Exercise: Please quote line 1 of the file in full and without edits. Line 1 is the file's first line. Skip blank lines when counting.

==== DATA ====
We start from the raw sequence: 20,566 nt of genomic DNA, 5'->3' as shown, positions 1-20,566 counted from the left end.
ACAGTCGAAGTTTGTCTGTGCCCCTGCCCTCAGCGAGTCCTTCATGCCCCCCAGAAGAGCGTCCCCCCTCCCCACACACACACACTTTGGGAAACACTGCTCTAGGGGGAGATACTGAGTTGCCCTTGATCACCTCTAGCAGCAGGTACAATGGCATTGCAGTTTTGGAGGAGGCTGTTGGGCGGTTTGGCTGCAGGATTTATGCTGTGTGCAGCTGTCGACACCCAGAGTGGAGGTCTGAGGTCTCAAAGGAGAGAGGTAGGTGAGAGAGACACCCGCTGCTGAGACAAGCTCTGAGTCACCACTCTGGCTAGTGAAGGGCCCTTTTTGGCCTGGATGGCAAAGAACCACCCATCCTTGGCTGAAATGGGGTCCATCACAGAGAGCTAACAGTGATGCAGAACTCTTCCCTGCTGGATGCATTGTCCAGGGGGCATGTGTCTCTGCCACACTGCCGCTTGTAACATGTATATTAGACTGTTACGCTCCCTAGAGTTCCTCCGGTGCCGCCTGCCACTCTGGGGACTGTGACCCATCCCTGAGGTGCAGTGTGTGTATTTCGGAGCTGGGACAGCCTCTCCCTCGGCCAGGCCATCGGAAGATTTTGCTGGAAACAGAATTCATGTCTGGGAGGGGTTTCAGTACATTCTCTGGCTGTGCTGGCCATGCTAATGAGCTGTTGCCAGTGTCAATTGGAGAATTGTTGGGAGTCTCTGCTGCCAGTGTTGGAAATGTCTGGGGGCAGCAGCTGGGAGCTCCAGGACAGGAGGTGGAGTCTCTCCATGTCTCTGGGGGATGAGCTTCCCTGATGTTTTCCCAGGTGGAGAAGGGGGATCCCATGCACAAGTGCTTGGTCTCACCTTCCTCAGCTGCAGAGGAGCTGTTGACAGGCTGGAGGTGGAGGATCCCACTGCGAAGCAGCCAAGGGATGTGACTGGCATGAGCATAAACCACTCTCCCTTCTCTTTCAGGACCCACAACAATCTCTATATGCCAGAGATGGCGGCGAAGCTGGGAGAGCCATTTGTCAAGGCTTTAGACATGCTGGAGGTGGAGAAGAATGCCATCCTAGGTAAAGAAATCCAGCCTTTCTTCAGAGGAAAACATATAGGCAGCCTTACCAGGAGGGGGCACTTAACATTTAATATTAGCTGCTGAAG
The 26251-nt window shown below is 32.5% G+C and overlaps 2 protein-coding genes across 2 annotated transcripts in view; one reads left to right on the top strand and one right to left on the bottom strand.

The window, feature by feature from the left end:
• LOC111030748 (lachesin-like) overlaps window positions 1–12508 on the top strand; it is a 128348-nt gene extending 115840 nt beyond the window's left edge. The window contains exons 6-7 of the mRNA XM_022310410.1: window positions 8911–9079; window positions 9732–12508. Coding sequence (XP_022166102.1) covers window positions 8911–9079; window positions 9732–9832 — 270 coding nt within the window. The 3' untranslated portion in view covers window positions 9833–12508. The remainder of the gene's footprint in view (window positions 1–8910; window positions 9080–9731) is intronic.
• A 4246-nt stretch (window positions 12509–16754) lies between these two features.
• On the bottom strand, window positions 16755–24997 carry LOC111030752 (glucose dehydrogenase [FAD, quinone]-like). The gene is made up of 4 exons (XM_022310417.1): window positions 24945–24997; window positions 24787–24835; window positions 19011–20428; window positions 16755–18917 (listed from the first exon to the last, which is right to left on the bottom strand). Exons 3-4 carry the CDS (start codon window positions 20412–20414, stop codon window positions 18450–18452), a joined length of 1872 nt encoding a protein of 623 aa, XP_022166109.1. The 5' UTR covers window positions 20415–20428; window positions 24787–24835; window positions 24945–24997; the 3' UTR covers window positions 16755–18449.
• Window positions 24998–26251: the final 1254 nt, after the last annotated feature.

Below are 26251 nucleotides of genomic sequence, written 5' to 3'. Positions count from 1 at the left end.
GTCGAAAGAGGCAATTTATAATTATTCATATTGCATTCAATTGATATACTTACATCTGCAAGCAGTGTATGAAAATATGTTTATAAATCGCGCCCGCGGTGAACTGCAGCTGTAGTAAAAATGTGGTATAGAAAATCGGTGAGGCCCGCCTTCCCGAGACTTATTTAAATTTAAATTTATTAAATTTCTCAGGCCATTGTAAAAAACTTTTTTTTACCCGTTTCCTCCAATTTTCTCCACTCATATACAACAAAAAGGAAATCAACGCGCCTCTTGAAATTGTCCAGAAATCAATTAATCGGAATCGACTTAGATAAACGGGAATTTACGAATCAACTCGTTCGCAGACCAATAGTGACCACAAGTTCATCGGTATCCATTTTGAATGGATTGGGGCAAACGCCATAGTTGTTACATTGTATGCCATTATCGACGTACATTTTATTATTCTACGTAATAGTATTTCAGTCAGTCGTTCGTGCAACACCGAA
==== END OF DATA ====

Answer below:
We start from the raw sequence: 20,566 nt of genomic DNA, 5'->3' as shown, positions 1-20,566 counted from the left end.